It’s moving day at the Masters and there are still 36 holes of golf left to be played. Today’s leaderboard may look nothing like the one that’s left at Augusta National at the end of the day.
But if you look at it right now, there are plenty of tantalizing storylines for fans and sportswriters. Any of these would make for great moments on the 18th green come Sunday night, but we attempted to put the possible storylines in some sort of order.
With the full acknowledgement, of course, that someone we’re not even considering might make a two-day charge to crash the party. And that someone we list here might get cooked in the first few minutes of the third round by a first hole that’s playing incredibly tough this year.
That’s the magic of the Masters.
1. Fred Couples or Phil Mickelson break Jack’s record: It’s been 31 years since Jack Nicklaus became the oldest winner of the Masters at age 46. Mickelson (E) would break the record by one year while an age-defying run by the 57-year-old Couples (-1) would obliterate it. Augusta’s slopes have a tendency to slow down the older set by the weekend — how many times has Couples done this in recent years only to fade by Saturday? — but golf fans will always hold out hope for their aging favorites. A Couples win would come on the 25th anniversary of his 1992 triumph.
2. Rory McIlroy and Jordan Spieth duel down the stretch: This would be a dream matchup for golf fans, but it’s going to take some work for both. Spieth (E) officially earned the label of “lurker” with a strong finish to Friday’s second round and McIlroy sits a shot back at +1. A win by either would have a lot of significance when it comes to golfing history. Spieth’s win would be his second by age 23 while McIlroy’s would complete his career slam by age 27.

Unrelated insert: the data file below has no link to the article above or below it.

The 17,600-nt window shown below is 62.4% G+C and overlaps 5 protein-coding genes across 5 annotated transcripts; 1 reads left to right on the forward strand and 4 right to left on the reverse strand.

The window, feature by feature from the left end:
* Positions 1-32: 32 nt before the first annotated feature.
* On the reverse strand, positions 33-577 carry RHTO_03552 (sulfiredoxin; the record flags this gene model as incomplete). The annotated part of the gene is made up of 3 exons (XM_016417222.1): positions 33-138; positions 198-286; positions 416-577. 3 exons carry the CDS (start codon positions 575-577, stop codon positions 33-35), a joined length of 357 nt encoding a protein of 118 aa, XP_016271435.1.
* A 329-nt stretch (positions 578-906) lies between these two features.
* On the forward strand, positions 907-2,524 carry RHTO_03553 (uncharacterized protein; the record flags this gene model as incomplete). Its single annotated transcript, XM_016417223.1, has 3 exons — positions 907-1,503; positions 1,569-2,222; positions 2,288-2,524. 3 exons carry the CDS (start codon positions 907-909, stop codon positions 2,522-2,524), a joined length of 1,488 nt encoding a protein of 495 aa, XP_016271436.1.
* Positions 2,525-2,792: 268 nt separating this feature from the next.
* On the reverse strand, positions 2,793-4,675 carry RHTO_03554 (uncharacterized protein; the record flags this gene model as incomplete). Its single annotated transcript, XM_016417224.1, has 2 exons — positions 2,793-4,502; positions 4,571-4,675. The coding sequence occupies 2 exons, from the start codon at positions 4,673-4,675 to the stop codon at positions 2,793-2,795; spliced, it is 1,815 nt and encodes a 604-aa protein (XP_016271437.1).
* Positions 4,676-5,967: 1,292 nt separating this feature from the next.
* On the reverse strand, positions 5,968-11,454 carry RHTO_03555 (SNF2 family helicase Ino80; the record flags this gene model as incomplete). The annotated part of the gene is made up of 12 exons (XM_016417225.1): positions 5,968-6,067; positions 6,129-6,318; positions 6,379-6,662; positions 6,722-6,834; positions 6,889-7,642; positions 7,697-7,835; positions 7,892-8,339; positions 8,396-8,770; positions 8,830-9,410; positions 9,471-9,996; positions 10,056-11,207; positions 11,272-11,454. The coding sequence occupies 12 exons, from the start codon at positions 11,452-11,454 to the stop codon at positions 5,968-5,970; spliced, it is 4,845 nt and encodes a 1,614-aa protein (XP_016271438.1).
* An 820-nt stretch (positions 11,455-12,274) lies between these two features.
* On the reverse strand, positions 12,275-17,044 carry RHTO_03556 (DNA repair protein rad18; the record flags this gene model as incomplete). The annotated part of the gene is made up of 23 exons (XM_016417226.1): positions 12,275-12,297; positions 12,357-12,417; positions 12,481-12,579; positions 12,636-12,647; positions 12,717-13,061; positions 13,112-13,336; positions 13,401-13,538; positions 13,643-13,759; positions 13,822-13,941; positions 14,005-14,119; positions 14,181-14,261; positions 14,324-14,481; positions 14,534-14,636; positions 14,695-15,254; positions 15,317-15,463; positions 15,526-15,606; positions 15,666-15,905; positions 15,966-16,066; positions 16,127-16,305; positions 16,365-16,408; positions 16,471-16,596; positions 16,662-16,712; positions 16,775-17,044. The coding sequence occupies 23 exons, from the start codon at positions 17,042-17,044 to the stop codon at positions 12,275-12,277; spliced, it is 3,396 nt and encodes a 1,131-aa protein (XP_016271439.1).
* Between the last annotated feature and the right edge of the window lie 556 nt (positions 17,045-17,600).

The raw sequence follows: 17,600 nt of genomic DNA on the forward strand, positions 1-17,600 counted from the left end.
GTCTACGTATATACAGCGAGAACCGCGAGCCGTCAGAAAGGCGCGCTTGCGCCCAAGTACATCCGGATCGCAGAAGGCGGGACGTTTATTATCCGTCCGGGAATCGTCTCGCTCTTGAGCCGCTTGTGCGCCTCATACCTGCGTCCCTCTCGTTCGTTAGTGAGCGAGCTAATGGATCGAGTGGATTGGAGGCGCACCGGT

3. Sergio Garcia finally wins a major: Love him or hate him, there’s no denying that Sergio getting a green jacket after years of heartbreak in majors would move the needle in the world of golf. The 37-year-old Spaniard is currently tied for first at -4 and has by far the most tour wins (21 between the PGA and European Tours) among non-Masters winners at the top of the board.
4. Rickie Fowler wins his first major: Fowler has become a fan favorite with his exciting brand of golf and is oft mentioned as a member of the “Big Four” with Jordan Spieth, Rory McIlroy and Jason Day. The other three, however, all have major titles and everyone’s waiting for Fowler to come through with his first triumph to fully earn that fourth spot. Apart from the sentimental favorites in Couples and Mickelson, Fowler might have the capability of producing the loudest roars on the back nine come Sunday. He’s tied atop the leaderboard at -4.
5. William McGirt wins in his first start at Augusta: The casual fan might initially reject the idea of investing time in watching a Masters that’s led by a lesser-known journeyman, particularly just one year after Danny Willett won and then missed the cut upon his return to Augusta. But it might not take them long to buy into McGirt’s story. This is his first Masters at 37 — he earned entry by winning last year’s Memorial — and he had tears in his eyes when the starter announced his name before the first tee of the opening round. Plus he looks like Will Ferrell and that’s bound to win him a few fans. He’s currently two shots behind the leaders.
Others we’re watching: Charley Hoffman wins his first major at age 40, Jon Rahm and Thomas Pieters win in their rookie starts and certify themselves as bona fide stars, fan favorite Matt Kuchar summons a charge for his first major win
Who do you want to see win the 2017 Masters?
More Masters coverage from Yahoo Sports:
• Phil Mickelson’s gambling buddy convicted of insider trading
• Meet Jeff Knox, the world’s luckiest playing partner
• Masters green jacket up for auction, and it isn’t cheap